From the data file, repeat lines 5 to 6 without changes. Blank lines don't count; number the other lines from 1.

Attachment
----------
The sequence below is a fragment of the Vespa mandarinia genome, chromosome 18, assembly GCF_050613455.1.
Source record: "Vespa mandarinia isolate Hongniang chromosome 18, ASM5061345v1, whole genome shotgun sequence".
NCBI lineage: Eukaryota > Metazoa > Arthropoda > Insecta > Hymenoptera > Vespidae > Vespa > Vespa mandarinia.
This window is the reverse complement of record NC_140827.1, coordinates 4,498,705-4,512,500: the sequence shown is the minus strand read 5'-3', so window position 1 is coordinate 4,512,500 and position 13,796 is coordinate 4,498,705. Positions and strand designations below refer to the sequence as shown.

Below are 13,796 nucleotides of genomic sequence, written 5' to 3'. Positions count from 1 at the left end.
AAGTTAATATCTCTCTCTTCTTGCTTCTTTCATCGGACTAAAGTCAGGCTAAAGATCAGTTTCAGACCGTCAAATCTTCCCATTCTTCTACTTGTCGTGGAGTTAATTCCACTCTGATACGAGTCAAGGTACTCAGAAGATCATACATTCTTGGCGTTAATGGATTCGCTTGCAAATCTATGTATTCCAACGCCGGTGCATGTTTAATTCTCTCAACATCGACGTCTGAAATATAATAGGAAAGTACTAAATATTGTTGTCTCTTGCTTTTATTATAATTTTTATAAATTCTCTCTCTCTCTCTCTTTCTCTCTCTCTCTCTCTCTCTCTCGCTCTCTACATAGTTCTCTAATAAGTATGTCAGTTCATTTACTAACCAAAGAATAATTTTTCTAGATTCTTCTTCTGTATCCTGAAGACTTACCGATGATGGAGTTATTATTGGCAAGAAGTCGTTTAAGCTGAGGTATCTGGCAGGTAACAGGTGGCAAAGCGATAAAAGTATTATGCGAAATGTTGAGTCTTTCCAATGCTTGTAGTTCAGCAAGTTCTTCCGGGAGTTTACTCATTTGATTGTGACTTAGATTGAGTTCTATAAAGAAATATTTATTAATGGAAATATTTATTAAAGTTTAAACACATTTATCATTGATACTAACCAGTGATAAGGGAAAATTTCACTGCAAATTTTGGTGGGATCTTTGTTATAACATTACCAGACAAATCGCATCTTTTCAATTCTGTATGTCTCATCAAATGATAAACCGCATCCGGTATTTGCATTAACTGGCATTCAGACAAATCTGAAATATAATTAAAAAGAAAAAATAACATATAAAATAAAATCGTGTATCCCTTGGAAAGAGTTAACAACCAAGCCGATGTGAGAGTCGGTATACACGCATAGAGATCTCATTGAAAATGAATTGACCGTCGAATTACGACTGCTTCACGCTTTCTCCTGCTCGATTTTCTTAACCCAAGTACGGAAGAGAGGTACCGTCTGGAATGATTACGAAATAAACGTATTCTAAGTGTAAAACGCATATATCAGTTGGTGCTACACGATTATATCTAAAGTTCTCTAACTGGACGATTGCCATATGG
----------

Below are 13,796 nucleotides of genomic sequence, written 5' to 3'. Positions count from 1 at the left end.
AAGTTAATATCTCTCTCTTCTTGCTTCTTTCATCGGACTAAAGTCAGGCTAAAGATCAGTTTCAGACCGTCAAATCTTCCCATTCTTCTACTTGTCGTGGAGTTAATTCCACTCTGATACGAGTCAAGGTACTCAGAAGATCATACATTCTTGGCGTTAATGGATTCGCTTGCAAATCTATGTATTCCAACGCCGGTGCATGTTTAATTCTCTCAACATCGACGTCTGAAATATAATAGGAAAGTACTAAATATTGTTGTCTCTTGCTTTTATTATAATTTTTATAAATTCTCTCTCTCTCTCTCTTTCTCTCTCTCTCTCTCTCTCTCTCGCTCTCTACATAGTTCTCTAATAAGTATGTCAGTTCATTTACTAACCAAAGAATAATTTTTCTAGATTCTTCTTCTGTATCCTGAAGACTTACCGATGATGGAGTTATTATTGGCAAGAAGTCGTTTAAGCTGAGGTATCTGGCAGGTAACAGGTGGCAAAGCGATAAAAGTATTATGCGAAATGTTGAGTCTTTCCAATGCTTGTAGTTCAGCAAGTTCTTCCGGGAGTTTACTCATTTGATTGTGACTTAGATTGAGTTCTATAAAGAAATATTTATTAATGGAAATATTTATTAAAGTTTAAACACATTTATCATTGATACTAACCAGTGATAAGGGAAAATTTCACTGCAAATTTTGGTGGGATCTTTGTTATAACATTACCAGACAAATCGCATCTTTTCAATTCTGTATGTCTCATCAAATGATAAACCGCATCCGGTATTTGCATTAACTGGCATTCAGACAAATCTGAAATATAATTAAAAAGAAAAAATAACATATAAAATAAAATCGTGTATCCCTTGGAAAGAGTTAACAACCAAGCCGATGTGAGAGTCGGTATACACGCATAGAGATCTCATTGAAAATGAATTGACCGTCGAATTACGACTGCTTCACGCTTTCTCCTGCTCGATTTTCTTAACCCAAGTACGGAAGAGAGGTACCGTCTGGAATGATTACGAAATAAACGTATTCTAAGTGTAAAACGCATATATCAGTTGGTGCTACACGATTATATCTAAAGTTCTCTAACTGGACGATTGCCATATGG